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Monday, December 15, 2014

Comet Lovejoy Heading Our Way

The latest Comet Lovejoy should reach 5th magnitude in late December and January when it will be nicely placed high in the dark for your binoculars or telescope in the northern hemisphere. There is also a possibility the comet could even become detectable naked eye.

A new Comet Lovejoy, designated C/2014 Q2, is heading our way out of deep space and out of the deep southern sky. The object may brighten to 5th magnitude from late December through a greater part of January as it climbs into an excellent viewing position for the Northern Hemisphere, high in the dark winter night.

The New Comet Lovejoy, C/2014 G2  Imaged by Gerald Rhemann.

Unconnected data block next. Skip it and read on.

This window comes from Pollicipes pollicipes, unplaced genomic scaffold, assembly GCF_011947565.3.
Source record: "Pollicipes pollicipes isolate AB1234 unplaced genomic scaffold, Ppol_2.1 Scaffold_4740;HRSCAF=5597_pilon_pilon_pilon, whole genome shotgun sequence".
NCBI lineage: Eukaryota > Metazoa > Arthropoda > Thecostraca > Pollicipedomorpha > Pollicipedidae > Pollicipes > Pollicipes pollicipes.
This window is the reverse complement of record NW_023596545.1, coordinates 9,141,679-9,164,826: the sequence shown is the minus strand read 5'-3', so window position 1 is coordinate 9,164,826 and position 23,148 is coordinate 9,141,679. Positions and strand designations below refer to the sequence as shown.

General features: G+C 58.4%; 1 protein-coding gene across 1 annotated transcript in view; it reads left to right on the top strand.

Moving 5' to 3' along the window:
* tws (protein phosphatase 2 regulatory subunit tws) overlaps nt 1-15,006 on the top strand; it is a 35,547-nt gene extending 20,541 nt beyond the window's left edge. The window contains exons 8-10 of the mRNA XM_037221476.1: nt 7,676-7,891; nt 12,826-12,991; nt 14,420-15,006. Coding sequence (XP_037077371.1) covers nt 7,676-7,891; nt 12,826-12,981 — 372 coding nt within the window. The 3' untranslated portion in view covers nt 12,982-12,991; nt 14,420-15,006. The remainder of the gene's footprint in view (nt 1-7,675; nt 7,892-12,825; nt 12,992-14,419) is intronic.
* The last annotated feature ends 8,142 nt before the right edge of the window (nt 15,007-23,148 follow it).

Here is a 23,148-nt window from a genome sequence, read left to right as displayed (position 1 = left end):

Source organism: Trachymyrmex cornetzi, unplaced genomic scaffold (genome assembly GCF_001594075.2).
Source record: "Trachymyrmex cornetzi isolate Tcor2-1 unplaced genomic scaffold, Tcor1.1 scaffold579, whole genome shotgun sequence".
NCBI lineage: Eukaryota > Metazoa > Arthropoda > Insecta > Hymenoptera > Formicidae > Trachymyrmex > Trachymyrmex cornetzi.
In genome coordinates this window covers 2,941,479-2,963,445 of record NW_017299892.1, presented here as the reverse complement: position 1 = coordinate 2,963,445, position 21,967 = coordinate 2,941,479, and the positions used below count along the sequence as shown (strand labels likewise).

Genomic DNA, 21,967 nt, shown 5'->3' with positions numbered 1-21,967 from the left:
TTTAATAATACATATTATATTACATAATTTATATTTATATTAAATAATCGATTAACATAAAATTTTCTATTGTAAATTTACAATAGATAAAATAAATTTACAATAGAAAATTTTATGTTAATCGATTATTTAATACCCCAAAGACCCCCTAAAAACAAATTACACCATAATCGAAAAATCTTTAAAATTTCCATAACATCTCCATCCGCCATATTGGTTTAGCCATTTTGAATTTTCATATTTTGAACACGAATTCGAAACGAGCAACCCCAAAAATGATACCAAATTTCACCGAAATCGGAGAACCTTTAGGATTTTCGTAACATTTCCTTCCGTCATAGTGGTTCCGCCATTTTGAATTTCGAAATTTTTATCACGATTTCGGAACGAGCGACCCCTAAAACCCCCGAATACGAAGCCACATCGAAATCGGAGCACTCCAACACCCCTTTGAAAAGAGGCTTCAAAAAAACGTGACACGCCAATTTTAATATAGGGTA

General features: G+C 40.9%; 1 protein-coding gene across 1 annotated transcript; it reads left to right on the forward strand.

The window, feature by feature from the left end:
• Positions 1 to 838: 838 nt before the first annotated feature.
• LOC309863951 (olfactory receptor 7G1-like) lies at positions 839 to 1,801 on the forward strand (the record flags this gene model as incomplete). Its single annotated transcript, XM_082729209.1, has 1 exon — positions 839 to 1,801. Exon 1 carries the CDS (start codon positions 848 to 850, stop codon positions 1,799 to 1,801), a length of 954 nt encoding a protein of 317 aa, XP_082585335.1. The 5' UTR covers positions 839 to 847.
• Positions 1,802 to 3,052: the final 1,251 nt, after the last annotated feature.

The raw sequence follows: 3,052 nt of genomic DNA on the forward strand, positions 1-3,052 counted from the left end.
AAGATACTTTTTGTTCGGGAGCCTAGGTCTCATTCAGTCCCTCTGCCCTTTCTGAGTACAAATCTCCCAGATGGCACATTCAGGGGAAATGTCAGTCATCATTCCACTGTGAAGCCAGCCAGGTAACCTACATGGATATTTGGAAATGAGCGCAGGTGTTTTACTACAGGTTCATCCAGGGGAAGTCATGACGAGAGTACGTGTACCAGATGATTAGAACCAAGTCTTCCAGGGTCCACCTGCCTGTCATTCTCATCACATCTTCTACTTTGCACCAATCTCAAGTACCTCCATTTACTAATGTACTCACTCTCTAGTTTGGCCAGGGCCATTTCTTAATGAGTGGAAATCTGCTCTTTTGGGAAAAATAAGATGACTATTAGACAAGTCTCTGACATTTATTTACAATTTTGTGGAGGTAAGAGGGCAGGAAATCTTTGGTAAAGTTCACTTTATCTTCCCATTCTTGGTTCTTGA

The New Comet Lovejoy, C/2014 G2
Imaged by Gerald Rhemann.

This is Australian amateur Terry Lovejoy's fifth comet discovery. He measured the 15th magnitude "dirty snowball" in the constellation Puppis last August, in search images that he took with a wide-field 8-inch scope. It hasn't moved very much since then, however, it's still in Puppis as of December 11th, however, it's now hundreds of times brighter now at a visual magnitude of 6.8, reports David Seargent in Australia. On December 9th "I saw it easily using a pair of 6x35 binoculars," Seargent writes. Using a 4-inch binocular telescope at 25×, he says it was a good 8 arc minutes wide with a strong central condensation and no visible tail.

In the early part of January, there will be a collaboration between Insight Observatory and Kohout-Dingley Observatory in Kingston, MA (located at the Sacred Heart School campus) for a community viewing session with the recently installed 11" Schmidt-Cassegrain telescope. Please check back on our website for the exact dates and times.

Alan MacRobert
Sky and Telescope Magazine

Source: Binocular Comet Lovejoy Heading Our Way 

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